Rep. Jones serves as the Freshman Representative to Leadership in the 117th Congress, making him the youngest member of the Democratic House leadership team. He also serves as a Deputy Whip for the Congressional Progressive Caucus and as a Co-Chair of the LGBTQ Equality Caucus.
Co-host of Pod Save America, author of the newsletter Message Box, and former Senior Advisor to President Obama
Tamara Toles O’Laughlin is an internationally recognized environmental advocate and climate strategist focused on people and planet. Her niche in environmental work is developing high impact programs and multimedia campaigns to dismantle privilege and increase opportunities for vulnerable populations to access healthy air, clean energy, and a toxic free economy at the local, regional and national level.
Tamara casts a wide net in service to community. Among her activities, she is an Advisory Board Member at Climate Refugees, and Senior Advisor and former co-chair of the Green Leadership Trust, which builds a more powerful environmental movement by expanding the leadership of Black, Indigenous and people of color serving on US environmental nonprofit boards. She is a member of the World Economic Forum, National Cities, executive working group. She is a term Chair of the Metropolitan Washington Council of Governments, Air and Climate Public Advisory Committee. Tamara recently concluded a six year term as the chairwoman of the Board of Directors of Women’s Voices for the Earth which disrupts industry standards by forcing ingredient disclosure and the elimination of toxic chemicals from personal care products.
In June 2021 Tamara was appointed President and CEO of the Environmental Grantmakers Association. Previously, Tamara served as the North America Director at 350.org and 350 Action, where she drove regional strategy in the United States and Canada. As the leader of 350’s programming she led mission critical work and organizational investments to build a multiracial, multi-generational climate movement capable of holding leaders accountable to science and justice. Prior to joining 350.org. Tamara was executive director of the Maryland Environmental Health Network in Baltimore, Maryland, where she championed its mission to promote the elimination of environmental threats to human health.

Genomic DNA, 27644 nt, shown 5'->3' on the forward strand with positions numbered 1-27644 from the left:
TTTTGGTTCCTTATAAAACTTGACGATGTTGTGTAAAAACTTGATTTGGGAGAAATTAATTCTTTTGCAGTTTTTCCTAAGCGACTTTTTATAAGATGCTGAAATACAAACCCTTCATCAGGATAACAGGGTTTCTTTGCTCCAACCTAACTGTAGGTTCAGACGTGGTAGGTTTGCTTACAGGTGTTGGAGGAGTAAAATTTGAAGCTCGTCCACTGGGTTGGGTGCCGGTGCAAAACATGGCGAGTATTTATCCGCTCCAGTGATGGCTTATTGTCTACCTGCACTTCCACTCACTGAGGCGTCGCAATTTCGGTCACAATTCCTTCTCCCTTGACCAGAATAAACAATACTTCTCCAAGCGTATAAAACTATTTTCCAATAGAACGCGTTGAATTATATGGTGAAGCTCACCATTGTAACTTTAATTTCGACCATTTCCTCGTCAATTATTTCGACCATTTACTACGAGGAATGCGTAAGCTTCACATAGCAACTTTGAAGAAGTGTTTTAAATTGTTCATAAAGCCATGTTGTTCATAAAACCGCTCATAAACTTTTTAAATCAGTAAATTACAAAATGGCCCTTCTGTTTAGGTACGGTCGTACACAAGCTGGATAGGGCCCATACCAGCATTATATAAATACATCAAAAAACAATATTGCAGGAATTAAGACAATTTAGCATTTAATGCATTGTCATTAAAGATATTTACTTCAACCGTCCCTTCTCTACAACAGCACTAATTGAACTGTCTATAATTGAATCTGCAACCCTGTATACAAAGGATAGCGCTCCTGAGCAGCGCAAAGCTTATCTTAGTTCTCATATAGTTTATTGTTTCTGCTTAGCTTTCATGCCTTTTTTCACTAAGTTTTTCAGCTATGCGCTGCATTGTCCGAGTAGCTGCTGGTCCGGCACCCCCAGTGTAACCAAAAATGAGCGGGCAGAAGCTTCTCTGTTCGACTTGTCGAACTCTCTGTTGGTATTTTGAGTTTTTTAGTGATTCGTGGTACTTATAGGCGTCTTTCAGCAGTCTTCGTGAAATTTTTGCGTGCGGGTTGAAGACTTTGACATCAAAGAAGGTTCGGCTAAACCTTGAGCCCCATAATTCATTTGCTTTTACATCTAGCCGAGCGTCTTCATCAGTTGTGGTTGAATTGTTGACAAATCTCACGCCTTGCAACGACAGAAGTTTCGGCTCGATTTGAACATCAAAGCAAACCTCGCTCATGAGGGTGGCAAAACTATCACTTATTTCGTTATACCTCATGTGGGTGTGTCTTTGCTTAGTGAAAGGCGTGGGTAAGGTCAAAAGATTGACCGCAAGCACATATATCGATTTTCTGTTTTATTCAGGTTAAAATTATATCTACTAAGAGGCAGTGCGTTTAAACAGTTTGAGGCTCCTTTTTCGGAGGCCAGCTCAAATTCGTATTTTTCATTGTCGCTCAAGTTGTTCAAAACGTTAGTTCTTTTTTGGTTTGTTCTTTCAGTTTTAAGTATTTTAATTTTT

Tamara is a thought leader working across sectors to support inclusive climate change action. She serves on the Advisory Board of Climate Power 2020, and is a member of Politico’s sustainability forum, The Long Game, where she provides insight on issues of climate change and social responsibility.
She graduated from the Vermont Law School in 2009, with a Juris Doctor and Master of Environmental Law and Policy with a concentration in energy generation and carbon constraint.
Tamara has worked for two decades to embed the principles of environmental justice into environmental work, with attention to community capacity building, mobilization, equity in enforcement, and environmental health.
Over the course of her career she has held full time, fellowship and intern positions with distinguished organizations including the District Department of Energy and Environment in Washington DC, the Maryland Energy Administration Advisory Council of Historic Preservation, The Environmental Protection Agency, the Center on Race, Poverty and Environment, Natural Resources Defense Council, and the New York City Department of Environmental Protection, among others.
Other sessions: Why Now? The Case for Climate Reparations, Climate President: Organizing for Climate Justice through Transformative Executive Action, Beyond the Trump Bump: Leveraging New Strategies to Build Power Sustainably